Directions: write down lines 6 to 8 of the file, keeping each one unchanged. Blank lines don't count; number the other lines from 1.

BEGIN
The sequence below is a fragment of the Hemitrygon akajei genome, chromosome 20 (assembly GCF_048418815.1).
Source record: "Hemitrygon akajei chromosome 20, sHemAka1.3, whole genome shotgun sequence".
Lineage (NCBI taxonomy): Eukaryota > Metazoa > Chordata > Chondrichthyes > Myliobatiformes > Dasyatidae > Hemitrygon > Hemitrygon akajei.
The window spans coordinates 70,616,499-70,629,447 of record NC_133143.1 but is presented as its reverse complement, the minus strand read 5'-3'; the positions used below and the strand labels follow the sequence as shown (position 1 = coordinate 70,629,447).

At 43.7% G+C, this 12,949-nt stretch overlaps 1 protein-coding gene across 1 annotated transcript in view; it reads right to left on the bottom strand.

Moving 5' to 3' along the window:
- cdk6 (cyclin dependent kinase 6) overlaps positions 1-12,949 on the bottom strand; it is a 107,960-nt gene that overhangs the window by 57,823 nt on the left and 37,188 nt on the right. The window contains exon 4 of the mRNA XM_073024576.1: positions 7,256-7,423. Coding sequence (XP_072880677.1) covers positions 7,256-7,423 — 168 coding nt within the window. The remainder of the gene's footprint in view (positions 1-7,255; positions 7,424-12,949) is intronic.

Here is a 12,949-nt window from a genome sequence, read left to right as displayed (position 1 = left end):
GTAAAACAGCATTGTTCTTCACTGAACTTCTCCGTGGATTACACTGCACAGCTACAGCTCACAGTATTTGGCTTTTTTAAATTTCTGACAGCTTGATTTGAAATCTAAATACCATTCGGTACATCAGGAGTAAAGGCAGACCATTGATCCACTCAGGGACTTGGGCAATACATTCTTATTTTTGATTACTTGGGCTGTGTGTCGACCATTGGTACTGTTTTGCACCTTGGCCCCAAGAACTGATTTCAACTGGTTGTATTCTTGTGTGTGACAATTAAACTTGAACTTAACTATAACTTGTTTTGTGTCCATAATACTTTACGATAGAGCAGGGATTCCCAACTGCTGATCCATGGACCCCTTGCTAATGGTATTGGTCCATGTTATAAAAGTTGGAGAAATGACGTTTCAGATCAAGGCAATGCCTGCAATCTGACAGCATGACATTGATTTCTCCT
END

Moving 5' to 3' along the window:
- cdk6 (cyclin dependent kinase 6) overlaps positions 1-12,949 on the bottom strand; it is a 107,960-nt gene that overhangs the window by 57,823 nt on the left and 37,188 nt on the right. The window contains exon 4 of the mRNA XM_073024576.1: positions 7,256-7,423. Coding sequence (XP_072880677.1) covers positions 7,256-7,423 — 168 coding nt within the window. The remainder of the gene's footprint in view (positions 1-7,255; positions 7,424-12,949) is intronic.

Here is a 12,949-nt window from a genome sequence, read left to right as displayed (position 1 = left end):